JMJ *It’s not really part 2 of the school year, but it certainly feels like it. We are not quite done with the first semester. The majority of the states here in the U.S. require at least 180 days of instruction, but here we are, only on day 78!
Ring the School Bell 78/180 days
We enjoyed a special Christmas, as tradition goes, with my in-laws, both in their nineties, as well as with my brother-in-law Paul, who is an awesome caretaker of his beloved parents.
Afterwards, the girls and I drove to Palm Springs to visit my Canadian cousin, Michelle, whom I hadn’t seen in more than three decades. What fun! My Italian Uncle Attilio, with his wonderful heavy Italian accent, and his wife Denyse, hosted us in their home, and cooked up some delicious authentic French Canadian food, which warmed my heart. For a copy of my savory French Canadian mini-meat pie recipe, click here:
My aunt’s split pea soup was awesome, just like I remembered from my childhood. The girls and I stayed overnight at my uncle’s house, returning back home the following day.
Back in Academicville, we plunged back into our studies today, a potpourri of programs which I have put together over the years, including Wordly Wise vocabulary, CHC spelling, Institute for Excellence in Writing, Chalkdust Basic Math, Statistics and Algebra 2, Teaching Textbooks math grade 7, Story of the World Ancient Times, CHC Science, Glencoe Earth Science, Glencoe Nutrition, Rosetta Stone French levels 1, 4 and 5, Great Courses Art Appreciation, Mission Renaissance Fine Art classes, and more…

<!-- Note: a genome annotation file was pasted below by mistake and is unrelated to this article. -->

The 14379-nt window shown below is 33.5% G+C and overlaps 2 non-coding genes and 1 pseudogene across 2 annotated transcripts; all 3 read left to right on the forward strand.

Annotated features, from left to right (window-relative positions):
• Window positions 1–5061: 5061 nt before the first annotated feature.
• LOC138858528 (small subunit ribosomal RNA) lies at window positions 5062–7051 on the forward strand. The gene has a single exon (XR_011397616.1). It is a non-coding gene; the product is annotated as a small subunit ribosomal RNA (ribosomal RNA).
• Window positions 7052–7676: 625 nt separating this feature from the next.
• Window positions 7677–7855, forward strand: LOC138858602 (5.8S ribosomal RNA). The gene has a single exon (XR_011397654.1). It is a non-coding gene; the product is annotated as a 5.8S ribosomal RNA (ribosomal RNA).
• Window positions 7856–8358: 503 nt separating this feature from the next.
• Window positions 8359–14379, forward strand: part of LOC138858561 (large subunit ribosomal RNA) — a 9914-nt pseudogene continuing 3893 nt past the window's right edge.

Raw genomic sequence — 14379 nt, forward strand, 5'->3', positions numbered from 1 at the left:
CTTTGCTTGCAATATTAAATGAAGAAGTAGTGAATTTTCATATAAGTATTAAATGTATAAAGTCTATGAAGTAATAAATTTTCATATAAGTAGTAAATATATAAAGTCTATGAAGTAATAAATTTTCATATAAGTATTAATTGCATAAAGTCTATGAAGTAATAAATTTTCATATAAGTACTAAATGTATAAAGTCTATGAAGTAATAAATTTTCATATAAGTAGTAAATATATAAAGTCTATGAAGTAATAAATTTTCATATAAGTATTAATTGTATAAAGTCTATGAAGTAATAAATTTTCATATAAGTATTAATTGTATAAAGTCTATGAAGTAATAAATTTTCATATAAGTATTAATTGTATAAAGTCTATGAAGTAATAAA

One of the reasons I am not part of any charter school is that I have my favorite eclectic mix of curriculum, and I am stubborn in the sense that I am inflexible in what I use to teach my kids. I figure I kind of know what works and what doesn’t after a combined 22 years between the classroom and teaching in the home. That’s really dates me, I know!
Academics are woven through our days and nights and in between. Lesson planning is quite the balancing act, but it is one of my favorite homeschooling tasks. My girls are becoming increasingly more self-starters which is such a blessing. A quote to ponder, by Thomas Carruthers, “ A teacher is one who makes himself progressively unnecessary.” That’s me! Every time I see my kids become a little more independent in their studies, I know that I am succeeding in my “job”, and that my kids are getting closer to one of my ultimate goals of raising them to be lifelong learners in the grand school of life!
How to Raise a LifeLong Learner
As the master of learning himself, Albert Einstein, has professed, “I have no special talent. I am only passionately curious.”
Instill an ongoing joy of learning with these ideas:
- Consider homeschooling, which offers much flexibility and opportunities for stimulating education. Encourage your children to discover their passions and follow them. Whether or not you have chosen to homeschool, the following ideas are useful for helping your child to wake up to the world around them, and love learning new things.
- Pay attention to what attracts your child. Is it science, solving puzzles, designing areas, making things, planting a garden? Nurture these interests. Encourage a child’s natural curiousity and indulge it. It may grow into a lifelong passion. Sarah loved anything dinosaurs and devoured all books about them. Why not go with what is interesting to your child? While it is important for children to have a broad understanding of what’s out there, it is okay not to be a master of all areas, but instead to explore a subject in depth. This is one of the things that fosters continued interest in education.